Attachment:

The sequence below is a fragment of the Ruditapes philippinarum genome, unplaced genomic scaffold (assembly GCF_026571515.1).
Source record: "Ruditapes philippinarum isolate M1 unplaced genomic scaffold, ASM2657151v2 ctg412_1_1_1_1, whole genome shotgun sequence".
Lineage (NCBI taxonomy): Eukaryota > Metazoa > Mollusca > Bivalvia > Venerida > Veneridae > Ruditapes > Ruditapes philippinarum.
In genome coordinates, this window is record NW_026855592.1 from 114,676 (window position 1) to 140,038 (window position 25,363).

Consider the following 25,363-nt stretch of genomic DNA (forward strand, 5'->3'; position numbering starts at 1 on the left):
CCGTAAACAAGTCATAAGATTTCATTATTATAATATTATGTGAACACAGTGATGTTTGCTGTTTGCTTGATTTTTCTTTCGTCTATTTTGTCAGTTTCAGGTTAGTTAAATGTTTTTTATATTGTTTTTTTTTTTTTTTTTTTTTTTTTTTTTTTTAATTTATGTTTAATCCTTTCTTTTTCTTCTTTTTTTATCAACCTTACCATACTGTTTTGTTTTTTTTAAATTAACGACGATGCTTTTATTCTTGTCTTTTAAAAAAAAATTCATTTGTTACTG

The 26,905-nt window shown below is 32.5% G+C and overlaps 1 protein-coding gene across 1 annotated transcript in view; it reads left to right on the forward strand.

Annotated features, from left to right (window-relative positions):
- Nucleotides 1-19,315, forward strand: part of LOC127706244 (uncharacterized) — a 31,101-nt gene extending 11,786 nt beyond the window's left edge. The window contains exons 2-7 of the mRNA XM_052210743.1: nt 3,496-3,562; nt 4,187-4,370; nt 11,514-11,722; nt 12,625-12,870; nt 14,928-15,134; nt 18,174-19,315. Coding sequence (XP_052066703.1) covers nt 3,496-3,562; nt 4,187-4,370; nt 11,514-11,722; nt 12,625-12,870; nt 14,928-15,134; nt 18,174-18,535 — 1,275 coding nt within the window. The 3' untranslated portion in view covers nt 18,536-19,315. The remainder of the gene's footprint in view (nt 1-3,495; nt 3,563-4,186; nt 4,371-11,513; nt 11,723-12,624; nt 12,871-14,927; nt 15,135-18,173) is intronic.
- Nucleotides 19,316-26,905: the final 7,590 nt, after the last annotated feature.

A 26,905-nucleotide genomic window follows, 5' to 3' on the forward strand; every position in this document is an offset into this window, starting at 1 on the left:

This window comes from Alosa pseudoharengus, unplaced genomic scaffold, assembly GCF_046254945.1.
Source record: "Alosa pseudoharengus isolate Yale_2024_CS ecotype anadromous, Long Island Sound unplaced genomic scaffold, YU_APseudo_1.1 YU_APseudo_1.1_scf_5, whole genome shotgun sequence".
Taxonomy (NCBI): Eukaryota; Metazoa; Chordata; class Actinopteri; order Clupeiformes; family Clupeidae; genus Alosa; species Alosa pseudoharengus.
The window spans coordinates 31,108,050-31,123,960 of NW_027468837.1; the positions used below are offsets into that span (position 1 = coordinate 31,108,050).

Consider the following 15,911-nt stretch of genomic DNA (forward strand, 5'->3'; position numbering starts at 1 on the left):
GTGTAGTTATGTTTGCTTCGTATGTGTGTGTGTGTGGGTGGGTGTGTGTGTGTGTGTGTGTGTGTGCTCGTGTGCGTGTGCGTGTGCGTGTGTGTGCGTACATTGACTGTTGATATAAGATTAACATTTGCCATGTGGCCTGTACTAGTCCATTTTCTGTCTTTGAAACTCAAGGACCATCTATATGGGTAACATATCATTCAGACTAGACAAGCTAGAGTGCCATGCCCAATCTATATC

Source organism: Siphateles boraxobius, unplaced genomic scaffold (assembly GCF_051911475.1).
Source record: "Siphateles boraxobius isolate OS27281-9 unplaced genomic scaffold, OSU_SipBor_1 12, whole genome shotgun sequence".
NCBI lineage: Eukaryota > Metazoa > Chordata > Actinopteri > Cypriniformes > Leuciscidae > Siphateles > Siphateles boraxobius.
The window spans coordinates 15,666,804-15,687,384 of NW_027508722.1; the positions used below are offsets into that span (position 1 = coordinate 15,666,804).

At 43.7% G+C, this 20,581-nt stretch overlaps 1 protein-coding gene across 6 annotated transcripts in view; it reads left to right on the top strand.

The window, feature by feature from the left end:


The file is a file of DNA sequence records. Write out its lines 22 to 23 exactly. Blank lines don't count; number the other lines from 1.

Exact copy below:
At 43.7% G+C, this 20,581-nt stretch overlaps 1 protein-coding gene across 6 annotated transcripts in view; it reads left to right on the top strand.

The window, feature by feature from the left end: